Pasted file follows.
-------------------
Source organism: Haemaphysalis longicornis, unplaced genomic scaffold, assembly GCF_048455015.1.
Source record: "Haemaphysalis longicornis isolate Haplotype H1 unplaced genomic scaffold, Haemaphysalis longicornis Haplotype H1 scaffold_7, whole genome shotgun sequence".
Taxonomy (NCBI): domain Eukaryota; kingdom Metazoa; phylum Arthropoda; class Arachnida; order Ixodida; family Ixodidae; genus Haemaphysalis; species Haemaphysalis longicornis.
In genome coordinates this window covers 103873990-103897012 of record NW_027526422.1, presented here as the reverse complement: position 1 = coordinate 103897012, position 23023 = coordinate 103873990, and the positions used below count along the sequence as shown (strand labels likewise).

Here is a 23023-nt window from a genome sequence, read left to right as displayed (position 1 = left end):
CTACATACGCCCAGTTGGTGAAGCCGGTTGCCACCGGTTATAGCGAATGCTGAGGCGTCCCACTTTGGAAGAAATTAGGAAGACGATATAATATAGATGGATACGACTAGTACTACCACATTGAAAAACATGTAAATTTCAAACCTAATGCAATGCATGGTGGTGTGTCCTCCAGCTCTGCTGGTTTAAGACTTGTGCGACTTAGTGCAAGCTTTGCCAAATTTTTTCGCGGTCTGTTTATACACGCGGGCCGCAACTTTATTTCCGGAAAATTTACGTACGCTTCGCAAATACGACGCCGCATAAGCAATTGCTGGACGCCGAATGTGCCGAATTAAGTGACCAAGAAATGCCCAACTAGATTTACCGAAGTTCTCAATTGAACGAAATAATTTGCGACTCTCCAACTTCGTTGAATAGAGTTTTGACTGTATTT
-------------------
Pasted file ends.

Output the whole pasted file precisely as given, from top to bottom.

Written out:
Source organism: Haemaphysalis longicornis, unplaced genomic scaffold, assembly GCF_048455015.1.
Source record: "Haemaphysalis longicornis isolate Haplotype H1 unplaced genomic scaffold, Haemaphysalis longicornis Haplotype H1 scaffold_7, whole genome shotgun sequence".
Taxonomy (NCBI): domain Eukaryota; kingdom Metazoa; phylum Arthropoda; class Arachnida; order Ixodida; family Ixodidae; genus Haemaphysalis; species Haemaphysalis longicornis.
In genome coordinates this window covers 103873990-103897012 of record NW_027526422.1, presented here as the reverse complement: position 1 = coordinate 103897012, position 23023 = coordinate 103873990, and the positions used below count along the sequence as shown (strand labels likewise).

Here is a 23023-nt window from a genome sequence, read left to right as displayed (position 1 = left end):
CTACATACGCCCAGTTGGTGAAGCCGGTTGCCACCGGTTATAGCGAATGCTGAGGCGTCCCACTTTGGAAGAAATTAGGAAGACGATATAATATAGATGGATACGACTAGTACTACCACATTGAAAAACATGTAAATTTCAAACCTAATGCAATGCATGGTGGTGTGTCCTCCAGCTCTGCTGGTTTAAGACTTGTGCGACTTAGTGCAAGCTTTGCCAAATTTTTTCGCGGTCTGTTTATACACGCGGGCCGCAACTTTATTTCCGGAAAATTTACGTACGCTTCGCAAATACGACGCCGCATAAGCAATTGCTGGACGCCGAATGTGCCGAATTAAGTGACCAAGAAATGCCCAACTAGATTTACCGAAGTTCTCAATTGAACGAAATAATTTGCGACTCTCCAACTTCGTTGAATAGAGTTTTGACTGTATTT